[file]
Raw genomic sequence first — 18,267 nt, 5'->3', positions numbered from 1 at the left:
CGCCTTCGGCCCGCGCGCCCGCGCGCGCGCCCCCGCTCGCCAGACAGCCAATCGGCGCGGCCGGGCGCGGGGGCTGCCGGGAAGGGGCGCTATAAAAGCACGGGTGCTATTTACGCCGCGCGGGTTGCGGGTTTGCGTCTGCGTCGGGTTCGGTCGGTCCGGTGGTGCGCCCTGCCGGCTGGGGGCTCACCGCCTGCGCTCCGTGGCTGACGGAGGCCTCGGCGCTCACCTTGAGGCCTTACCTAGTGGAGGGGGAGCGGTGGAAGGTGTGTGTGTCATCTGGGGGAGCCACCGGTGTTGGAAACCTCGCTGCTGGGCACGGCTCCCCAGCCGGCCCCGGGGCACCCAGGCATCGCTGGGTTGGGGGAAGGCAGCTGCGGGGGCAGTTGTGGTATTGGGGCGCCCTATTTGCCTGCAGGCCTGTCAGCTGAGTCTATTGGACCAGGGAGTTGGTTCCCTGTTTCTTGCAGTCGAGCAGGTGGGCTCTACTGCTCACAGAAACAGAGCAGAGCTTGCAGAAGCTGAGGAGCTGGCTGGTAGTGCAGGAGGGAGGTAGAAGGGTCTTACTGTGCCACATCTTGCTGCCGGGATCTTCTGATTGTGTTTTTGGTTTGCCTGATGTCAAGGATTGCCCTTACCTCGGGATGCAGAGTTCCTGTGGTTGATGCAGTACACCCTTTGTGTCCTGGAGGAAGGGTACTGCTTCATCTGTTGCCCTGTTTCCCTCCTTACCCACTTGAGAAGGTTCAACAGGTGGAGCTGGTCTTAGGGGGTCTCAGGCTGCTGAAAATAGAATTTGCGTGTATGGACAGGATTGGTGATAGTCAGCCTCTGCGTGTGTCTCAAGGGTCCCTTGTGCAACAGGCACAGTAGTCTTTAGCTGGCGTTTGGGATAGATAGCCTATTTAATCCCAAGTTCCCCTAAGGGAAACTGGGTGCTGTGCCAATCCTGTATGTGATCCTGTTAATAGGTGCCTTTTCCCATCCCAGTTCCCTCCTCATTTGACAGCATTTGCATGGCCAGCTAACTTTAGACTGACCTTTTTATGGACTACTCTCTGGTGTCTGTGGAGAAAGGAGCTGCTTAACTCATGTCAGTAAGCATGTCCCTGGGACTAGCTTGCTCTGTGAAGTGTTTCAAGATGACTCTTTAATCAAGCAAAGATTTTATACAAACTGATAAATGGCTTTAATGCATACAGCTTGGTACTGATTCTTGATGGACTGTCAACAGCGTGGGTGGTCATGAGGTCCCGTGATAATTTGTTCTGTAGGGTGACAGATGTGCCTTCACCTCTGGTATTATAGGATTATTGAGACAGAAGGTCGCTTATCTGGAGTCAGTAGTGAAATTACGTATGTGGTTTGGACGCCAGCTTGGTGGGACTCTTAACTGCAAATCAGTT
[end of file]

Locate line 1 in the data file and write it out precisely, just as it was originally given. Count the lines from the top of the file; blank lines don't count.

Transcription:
Raw genomic sequence first — 18,267 nt, 5'->3', positions numbered from 1 at the left: